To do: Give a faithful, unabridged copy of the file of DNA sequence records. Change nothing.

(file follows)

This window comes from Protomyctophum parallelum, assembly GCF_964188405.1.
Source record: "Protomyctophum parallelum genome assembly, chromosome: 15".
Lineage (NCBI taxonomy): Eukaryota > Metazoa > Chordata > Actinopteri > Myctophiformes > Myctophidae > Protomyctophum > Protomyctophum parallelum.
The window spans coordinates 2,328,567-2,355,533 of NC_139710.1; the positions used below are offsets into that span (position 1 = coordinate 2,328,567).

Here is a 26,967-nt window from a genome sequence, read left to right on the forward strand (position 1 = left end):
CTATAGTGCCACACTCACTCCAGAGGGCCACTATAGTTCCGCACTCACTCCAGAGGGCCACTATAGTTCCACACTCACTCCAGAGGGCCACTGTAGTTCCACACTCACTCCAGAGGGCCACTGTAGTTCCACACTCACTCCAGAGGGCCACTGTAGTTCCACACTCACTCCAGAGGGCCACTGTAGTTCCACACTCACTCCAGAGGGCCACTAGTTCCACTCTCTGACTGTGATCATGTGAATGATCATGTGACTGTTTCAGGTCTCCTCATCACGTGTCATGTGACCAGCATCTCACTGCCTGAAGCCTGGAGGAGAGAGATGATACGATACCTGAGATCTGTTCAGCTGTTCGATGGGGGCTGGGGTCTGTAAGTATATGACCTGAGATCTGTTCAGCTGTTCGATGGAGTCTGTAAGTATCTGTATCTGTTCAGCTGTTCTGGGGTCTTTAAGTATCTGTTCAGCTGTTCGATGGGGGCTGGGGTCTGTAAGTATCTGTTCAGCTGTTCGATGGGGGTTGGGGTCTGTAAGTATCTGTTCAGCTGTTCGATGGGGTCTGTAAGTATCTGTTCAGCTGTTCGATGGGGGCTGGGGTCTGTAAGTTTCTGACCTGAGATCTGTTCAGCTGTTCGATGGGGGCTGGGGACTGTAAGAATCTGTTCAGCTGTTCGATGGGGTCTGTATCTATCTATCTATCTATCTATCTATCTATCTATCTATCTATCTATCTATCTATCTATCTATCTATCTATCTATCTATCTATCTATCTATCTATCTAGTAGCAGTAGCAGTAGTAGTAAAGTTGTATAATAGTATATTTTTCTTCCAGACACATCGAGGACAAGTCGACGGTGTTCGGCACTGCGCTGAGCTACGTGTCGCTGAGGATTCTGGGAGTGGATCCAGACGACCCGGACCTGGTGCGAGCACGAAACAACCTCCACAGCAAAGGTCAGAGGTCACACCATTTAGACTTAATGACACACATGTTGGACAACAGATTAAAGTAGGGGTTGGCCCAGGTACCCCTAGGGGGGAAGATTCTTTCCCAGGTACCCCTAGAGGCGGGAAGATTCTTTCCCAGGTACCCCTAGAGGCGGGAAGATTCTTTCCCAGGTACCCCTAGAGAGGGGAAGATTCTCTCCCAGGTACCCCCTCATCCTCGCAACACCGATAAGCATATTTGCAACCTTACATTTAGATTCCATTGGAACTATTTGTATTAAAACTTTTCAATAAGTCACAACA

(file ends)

This window comes from Protomyctophum parallelum, assembly GCF_964188405.1.
Source record: "Protomyctophum parallelum genome assembly, chromosome: 15".
Lineage (NCBI taxonomy): Eukaryota > Metazoa > Chordata > Actinopteri > Myctophiformes > Myctophidae > Protomyctophum > Protomyctophum parallelum.
The window spans coordinates 2,328,567-2,355,533 of NC_139710.1; the positions used below are offsets into that span (position 1 = coordinate 2,328,567).

Here is a 26,967-nt window from a genome sequence, read left to right on the forward strand (position 1 = left end):
CTATAGTGCCACACTCACTCCAGAGGGCCACTATAGTTCCGCACTCACTCCAGAGGGCCACTATAGTTCCACACTCACTCCAGAGGGCCACTGTAGTTCCACACTCACTCCAGAGGGCCACTGTAGTTCCACACTCACTCCAGAGGGCCACTGTAGTTCCACACTCACTCCAGAGGGCCACTGTAGTTCCACACTCACTCCAGAGGGCCACTAGTTCCACTCTCTGACTGTGATCATGTGAATGATCATGTGACTGTTTCAGGTCTCCTCATCACGTGTCATGTGACCAGCATCTCACTGCCTGAAGCCTGGAGGAGAGAGATGATACGATACCTGAGATCTGTTCAGCTGTTCGATGGGGGCTGGGGTCTGTAAGTATATGACCTGAGATCTGTTCAGCTGTTCGATGGAGTCTGTAAGTATCTGTATCTGTTCAGCTGTTCTGGGGTCTTTAAGTATCTGTTCAGCTGTTCGATGGGGGCTGGGGTCTGTAAGTATCTGTTCAGCTGTTCGATGGGGGTTGGGGTCTGTAAGTATCTGTTCAGCTGTTCGATGGGGTCTGTAAGTATCTGTTCAGCTGTTCGATGGGGGCTGGGGTCTGTAAGTTTCTGACCTGAGATCTGTTCAGCTGTTCGATGGGGGCTGGGGACTGTAAGAATCTGTTCAGCTGTTCGATGGGGTCTGTATCTATCTATCTATCTATCTATCTATCTATCTATCTATCTATCTATCTATCTATCTATCTATCTATCTATCTATCTATCTATCTATCTATCTATCTAGTAGCAGTAGCAGTAGTAGTAAAGTTGTATAATAGTATATTTTTCTTCCAGACACATCGAGGACAAGTCGACGGTGTTCGGCACTGCGCTGAGCTACGTGTCGCTGAGGATTCTGGGAGTGGATCCAGACGACCCGGACCTGGTGCGAGCACGAAACAACCTCCACAGCAAAGGTCAGAGGTCACACCATTTAGACTTAATGACACACATGTTGGACAACAGATTAAAGTAGGGGTTGGCCCAGGTACCCCTAGGGGGGAAGATTCTTTCCCAGGTACCCCTAGAGGCGGGAAGATTCTTTCCCAGGTACCCCTAGAGGCGGGAAGATTCTTTCCCAGGTACCCCTAGAGAGGGGAAGATTCTCTCCCAGGTACCCCCTCATCCTCGCAACACCGATAAGCATATTTGCAACCTTACATTTAGATTCCATTGGAACTATTTGTATTAAAACTTTTCAATAAGTCACAACA